|Publication number||US20030023911 A1|
|Application number||US 10/093,854|
|Publication date||Jan 30, 2003|
|Filing date||Mar 8, 2002|
|Priority date||Jul 25, 2001|
|Also published as||DE10233642A1, DE10233642B4, US6990622, US7036068, US7149949, US20030023923, US20030023927|
|Publication number||093854, 10093854, US 2003/0023911 A1, US 2003/023911 A1, US 20030023911 A1, US 20030023911A1, US 2003023911 A1, US 2003023911A1, US-A1-20030023911, US-A1-2003023911, US2003/0023911A1, US2003/023911A1, US20030023911 A1, US20030023911A1, US2003023911 A1, US2003023911A1|
|Inventors||James Davis, Jonathan Jedwab, Kenneth Paterson, Gadiel Seroussi|
|Original Assignee||Davis James Andrew, Jonathan Jedwab, Paterson Kenneth Graham, Gadiel Seroussi|
|Export Citation||BiBTeX, EndNote, RefMan|
|Patent Citations (5), Referenced by (15), Classifications (11), Legal Events (6)|
|External Links: USPTO, USPTO Assignment, Espacenet|
 The present invention relates in general to a magnetoresistive solid-state storage device employing error correction coding (ECC), and in particular relates to a method for error correction decoding of ECC encoded data stored in the device.
 A typical solid-state storage device comprises one or more arrays of storage cells for storing data. Existing semiconductor technologies provide volatile solid-state storage devices suitable for relatively short term storage of data, such as dynamic random access memory (DRAM), or devices for relatively longer term storage of data such as static random access memory (SRAM) or non-volatile flash and EEPROM devices. However, many other technologies are known or are being developed.
 Recently, a magnetoresistive storage device has been developed as a new type of non-volatile solid-state storage device (see, for example, EP-A-0918334 Hewlett-Packard). The magnetoresistive solid-state storage device is also known as a magnetic random access memory (MRAM) device. MRAM devices have relatively low power consumption and relatively fast access times, particularly for data write operations, which renders MRAM devices ideally suitable for both short term and long term storage applications.
 A problem arises in that MRAM devices are subject to physical failure, which can result in an unacceptable loss of stored data. In particular, currently available manufacturing techniques for MRAM devices are subject to limitations and as a result manufacturing yields of acceptable MRAM devices are relatively low. Although better manufacturing techniques are being developed, these tend to increase manufacturing complexity and cost. Hence, it is desired to apply lower cost manufacturing techniques whilst increasing device yield. Further, it is desired to increase cell density formed on a substrate such as silicon, but as the density increases manufacturing tolerances become increasingly difficult to control leading to higher failure rates and lower device yields. Since the MRAM devices are at a relatively early stage in development, it is desired to allow large scale manufacturing of commercially acceptable devices, whilst tolerating the limitations of current manufacturing techniques.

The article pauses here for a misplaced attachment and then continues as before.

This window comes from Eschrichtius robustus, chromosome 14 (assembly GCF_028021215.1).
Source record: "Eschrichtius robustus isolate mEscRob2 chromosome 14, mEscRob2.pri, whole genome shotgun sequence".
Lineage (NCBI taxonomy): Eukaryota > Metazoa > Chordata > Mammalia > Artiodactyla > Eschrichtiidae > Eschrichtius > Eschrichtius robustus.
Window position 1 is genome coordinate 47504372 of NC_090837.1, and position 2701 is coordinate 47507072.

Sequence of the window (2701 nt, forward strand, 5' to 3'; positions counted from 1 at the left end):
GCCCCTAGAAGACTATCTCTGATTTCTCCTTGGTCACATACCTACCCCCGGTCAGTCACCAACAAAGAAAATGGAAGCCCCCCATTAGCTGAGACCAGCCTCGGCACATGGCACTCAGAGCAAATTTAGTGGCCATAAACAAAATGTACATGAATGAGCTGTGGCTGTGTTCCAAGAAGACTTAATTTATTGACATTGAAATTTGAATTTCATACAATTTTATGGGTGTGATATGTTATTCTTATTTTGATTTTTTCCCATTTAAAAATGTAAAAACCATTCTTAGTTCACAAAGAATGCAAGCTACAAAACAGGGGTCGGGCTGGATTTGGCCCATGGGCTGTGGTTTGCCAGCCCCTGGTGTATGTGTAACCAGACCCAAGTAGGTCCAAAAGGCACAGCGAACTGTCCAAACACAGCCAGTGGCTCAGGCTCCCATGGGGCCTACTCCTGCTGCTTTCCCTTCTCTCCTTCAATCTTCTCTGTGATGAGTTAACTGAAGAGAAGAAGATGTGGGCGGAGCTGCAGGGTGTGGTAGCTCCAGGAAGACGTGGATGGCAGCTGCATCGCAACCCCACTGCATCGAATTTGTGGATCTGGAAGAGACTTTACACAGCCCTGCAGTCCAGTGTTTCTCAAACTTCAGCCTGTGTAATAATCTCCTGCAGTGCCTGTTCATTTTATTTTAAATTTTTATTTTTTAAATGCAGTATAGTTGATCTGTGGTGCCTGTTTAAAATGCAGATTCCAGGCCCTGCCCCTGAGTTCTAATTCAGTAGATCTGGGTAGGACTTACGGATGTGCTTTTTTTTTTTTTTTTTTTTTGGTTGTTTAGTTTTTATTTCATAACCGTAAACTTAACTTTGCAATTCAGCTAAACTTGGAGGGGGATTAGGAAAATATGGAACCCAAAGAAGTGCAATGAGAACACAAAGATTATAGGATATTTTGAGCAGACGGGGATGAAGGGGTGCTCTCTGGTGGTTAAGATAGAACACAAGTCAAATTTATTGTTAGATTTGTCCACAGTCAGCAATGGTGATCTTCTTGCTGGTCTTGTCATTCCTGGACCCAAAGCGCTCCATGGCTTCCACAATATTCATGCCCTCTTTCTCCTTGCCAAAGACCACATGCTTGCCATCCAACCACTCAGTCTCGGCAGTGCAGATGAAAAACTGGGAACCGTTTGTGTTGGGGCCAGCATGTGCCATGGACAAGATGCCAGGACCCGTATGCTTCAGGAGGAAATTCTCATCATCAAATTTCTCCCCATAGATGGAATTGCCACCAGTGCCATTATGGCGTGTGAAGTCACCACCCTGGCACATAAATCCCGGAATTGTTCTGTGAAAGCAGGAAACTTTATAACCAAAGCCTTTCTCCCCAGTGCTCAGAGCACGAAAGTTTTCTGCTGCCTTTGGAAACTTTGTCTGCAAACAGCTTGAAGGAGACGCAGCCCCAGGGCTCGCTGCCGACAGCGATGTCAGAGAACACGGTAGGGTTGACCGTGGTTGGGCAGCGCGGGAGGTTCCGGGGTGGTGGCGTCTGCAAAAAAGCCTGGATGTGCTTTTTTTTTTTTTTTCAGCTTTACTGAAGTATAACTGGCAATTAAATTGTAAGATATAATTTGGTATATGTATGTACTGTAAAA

An aim of the present invention is to provide a method for error correction decoding of ECC encoded data stored in an MRAM device, wherein effectiveness of an ECC scheme is maximised, and/or where overhead associated with error correction coding can be reduced. A preferred aim is to provide such a method whereby a relatively large number of physical failures can be tolerated.
 According to a first aspect of the present invention there is provided a method for error correction decoding of ECC encoded data stored in a magnetoresistive solid-state storage device having a plurality of magnetoresistive storage cells arranged in at least one array, the method comprising the steps of: forming a failure history identifying a storage cell or cells affected by a physical failure amongst a first set of storage cells; reading a second set of the storage cells relating to at least one block of ECC encoded data, the second set being affectable by failures occurring in the first set; forming erasure information for identifying potential errors in the at least one block of ECC encoded data, with reference to the failure history; and error correction decoding the at least one block of ECC encoded data with reference to the erasure information.
 Preferably, the method also comprises the steps of identifying a failed cell or cells in the second set of storage cells which are affected by a physical failure, with reference to the error correction decoding; and updating the failure history with reference to the identified failed cell or cells from the second set.